Epicurean arguments

Carefully explain an argument from Epicurus or Rosenbaum that being dead is neither bad nor good for you. Give your best objection to that argument. Then discuss what the best answer Epicurus or Rosenbaum could make to your objection. Who wins the argument and why?

Why is it bad to be dead?

Explain why Nagel thinks it's bad to be dead. Then give your best objection to Nagel's account. Can Nagel modify his account of why it's bad to be dead to get around your objection? Is there a better account of why it's bad to be dead?

Imagining an eternal life

Carefully describe two objections to the possibility of a worthwhile eternal life, from among the objections considered in the Smuts and Fischer articles. Then sketch your own picture of an eternal life that seems worthwhile and that escapes the objections. Explain how your picture escapes the objections. Do you think you would convince the objector?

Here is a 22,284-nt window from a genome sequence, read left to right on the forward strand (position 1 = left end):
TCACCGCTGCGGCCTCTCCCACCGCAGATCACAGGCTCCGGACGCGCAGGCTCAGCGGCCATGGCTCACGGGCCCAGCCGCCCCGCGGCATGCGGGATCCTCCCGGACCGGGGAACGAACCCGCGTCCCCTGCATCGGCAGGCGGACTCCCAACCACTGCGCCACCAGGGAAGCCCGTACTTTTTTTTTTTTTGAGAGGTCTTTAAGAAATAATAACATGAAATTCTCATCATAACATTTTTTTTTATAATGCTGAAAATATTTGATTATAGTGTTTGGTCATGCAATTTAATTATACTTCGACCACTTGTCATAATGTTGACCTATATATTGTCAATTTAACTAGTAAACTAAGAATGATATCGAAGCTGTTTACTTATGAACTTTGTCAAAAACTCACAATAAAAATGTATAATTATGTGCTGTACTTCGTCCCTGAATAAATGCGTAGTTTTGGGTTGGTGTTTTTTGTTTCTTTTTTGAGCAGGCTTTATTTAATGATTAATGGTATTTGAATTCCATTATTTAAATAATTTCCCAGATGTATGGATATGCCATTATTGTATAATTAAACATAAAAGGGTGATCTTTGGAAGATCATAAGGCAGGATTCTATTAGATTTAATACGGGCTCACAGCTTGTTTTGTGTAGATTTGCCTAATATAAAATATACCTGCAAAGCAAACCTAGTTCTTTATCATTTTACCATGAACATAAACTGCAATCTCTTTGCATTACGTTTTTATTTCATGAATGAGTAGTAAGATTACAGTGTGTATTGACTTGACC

Phaedo (hard)

Carefully explain two arguments from the Phaedo for the immortality of the soul. Give an objection to each. One of the objections should be from the text and the other should be your own. Then imagine how Socrates could respond to one of these objections.

Searle (hard)

Searle thinks our minds aren't computers. Why? He also considers several objections to his argument. Instead of rehashing these, come up with a new one. Could Searle modify the response he makes to one of these objections so that it applies to yours?